Gradually, after 1966, Green’s firm expanded into other parts of the building as they became vacant until, by 1973, the firm owned the entire freehold and was established as a pioneer of huge furniture and carpet showrooms with hundreds of rolls of broadloom carpet and vinyl, dozens of three piece suites, scores of beds, range after range of bedroom and dining room furniture and many pieces of occasional furniture. Later a special shop for curtains and dress fabrics was opened in the High Street.

The whole building covered 20,000 square feet.[1] The hall of 5,000 square feet taken over in 1966 would be used exclusively as a carpet showroom whilst the remaining 15,000 square feet would be used to display a huge collection of furniture in addition to a warehouse and workrooms.

Besides offering a huge selection Peter Green was unusual in that he offered a complete service as well as keen prices. He could afford to give both owing to his low overheads as he owned the freehold and so avoided the high rents which had to be paid by similar stores and passed on to the customer.

From the very start Peter Green was fully involved in the life of the town and did a great deal of charitable work, especially amongst the elderly and disabled and those down on their luck. It was hardly surprising in view of all his achievements that Peter was made the first and so far only non-political Freeman of the Borough[2] for his contribution to the business and the charitable life of the community.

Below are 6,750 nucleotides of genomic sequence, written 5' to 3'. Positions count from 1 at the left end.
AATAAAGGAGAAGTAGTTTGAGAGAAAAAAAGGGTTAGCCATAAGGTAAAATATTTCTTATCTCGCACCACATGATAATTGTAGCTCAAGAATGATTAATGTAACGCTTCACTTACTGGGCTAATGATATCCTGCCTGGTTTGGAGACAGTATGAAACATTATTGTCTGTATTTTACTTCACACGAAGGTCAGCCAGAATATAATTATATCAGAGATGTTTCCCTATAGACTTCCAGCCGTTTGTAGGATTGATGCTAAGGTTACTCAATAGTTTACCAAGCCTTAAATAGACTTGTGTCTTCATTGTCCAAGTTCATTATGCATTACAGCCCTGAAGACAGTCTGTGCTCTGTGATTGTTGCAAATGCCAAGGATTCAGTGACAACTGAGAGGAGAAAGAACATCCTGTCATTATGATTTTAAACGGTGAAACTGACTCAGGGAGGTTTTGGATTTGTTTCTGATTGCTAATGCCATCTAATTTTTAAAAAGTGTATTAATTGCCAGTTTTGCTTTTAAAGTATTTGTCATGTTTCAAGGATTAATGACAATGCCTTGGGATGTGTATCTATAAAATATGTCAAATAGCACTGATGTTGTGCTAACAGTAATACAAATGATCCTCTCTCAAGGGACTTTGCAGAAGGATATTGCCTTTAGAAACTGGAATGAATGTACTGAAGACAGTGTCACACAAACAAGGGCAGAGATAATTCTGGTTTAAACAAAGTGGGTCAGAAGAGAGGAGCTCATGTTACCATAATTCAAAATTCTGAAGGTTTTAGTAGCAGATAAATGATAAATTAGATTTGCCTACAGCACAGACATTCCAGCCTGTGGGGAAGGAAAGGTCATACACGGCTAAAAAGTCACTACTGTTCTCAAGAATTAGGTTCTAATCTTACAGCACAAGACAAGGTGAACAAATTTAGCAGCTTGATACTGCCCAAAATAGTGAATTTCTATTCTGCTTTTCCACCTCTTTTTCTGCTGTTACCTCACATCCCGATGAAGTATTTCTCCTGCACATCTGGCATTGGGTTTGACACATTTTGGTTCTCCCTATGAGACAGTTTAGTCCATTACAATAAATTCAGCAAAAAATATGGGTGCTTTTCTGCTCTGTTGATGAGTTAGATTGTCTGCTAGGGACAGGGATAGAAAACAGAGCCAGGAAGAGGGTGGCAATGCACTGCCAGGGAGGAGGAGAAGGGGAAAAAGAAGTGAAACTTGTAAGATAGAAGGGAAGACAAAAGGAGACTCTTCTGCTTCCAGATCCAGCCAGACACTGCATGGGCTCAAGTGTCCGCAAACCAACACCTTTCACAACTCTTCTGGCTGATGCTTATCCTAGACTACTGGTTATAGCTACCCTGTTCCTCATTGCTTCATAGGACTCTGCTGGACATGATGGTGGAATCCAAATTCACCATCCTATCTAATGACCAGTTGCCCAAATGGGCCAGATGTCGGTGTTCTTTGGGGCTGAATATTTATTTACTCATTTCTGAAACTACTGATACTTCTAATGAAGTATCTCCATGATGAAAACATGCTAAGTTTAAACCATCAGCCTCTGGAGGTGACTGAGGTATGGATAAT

In the mid 1970s Peter decided to improve his premises by stages. He began by planning a well designed showroom on the corner facing the town centre. Planning permission for this was granted in 1976 and building was about to commence when the town centre plan was introduced which stopped him from building.

Peter Green was fond of Eastleigh. He saw it as a friendly red-brick town of character. He had created the largest non-food retail enterprise and was keen to see other durable stores come. He was also keen to see Eastleigh preserve its character and remain different from other towns. He had always advanced cautiously without borrowing huge sums and argued that the town should grow in the same way.

When Peter Green died suddenly in 1980 his wife Norah became company chairman and Tim Maguire who joined the firm in 1972 became managing director.[1]

The company came through the recession which followed and by 1982 turnover had increased by a third, a sure sign that customers still liked the selection and trading methods at the company’s unique showrooms. Many changes were made; fitted kitchens and fitted bedrooms became big business and there was a thriving contract department which eventually served customers as far away as the Falkland Islands and Gambia.

From small beginnings Peter Green had become one of the largest independent household furnishers in the South of England.[3] Turnover has risen 40 times since the move to Southampton Road but the old fashioned friendly service had remained unaltered.

Chandlers Ford[edit]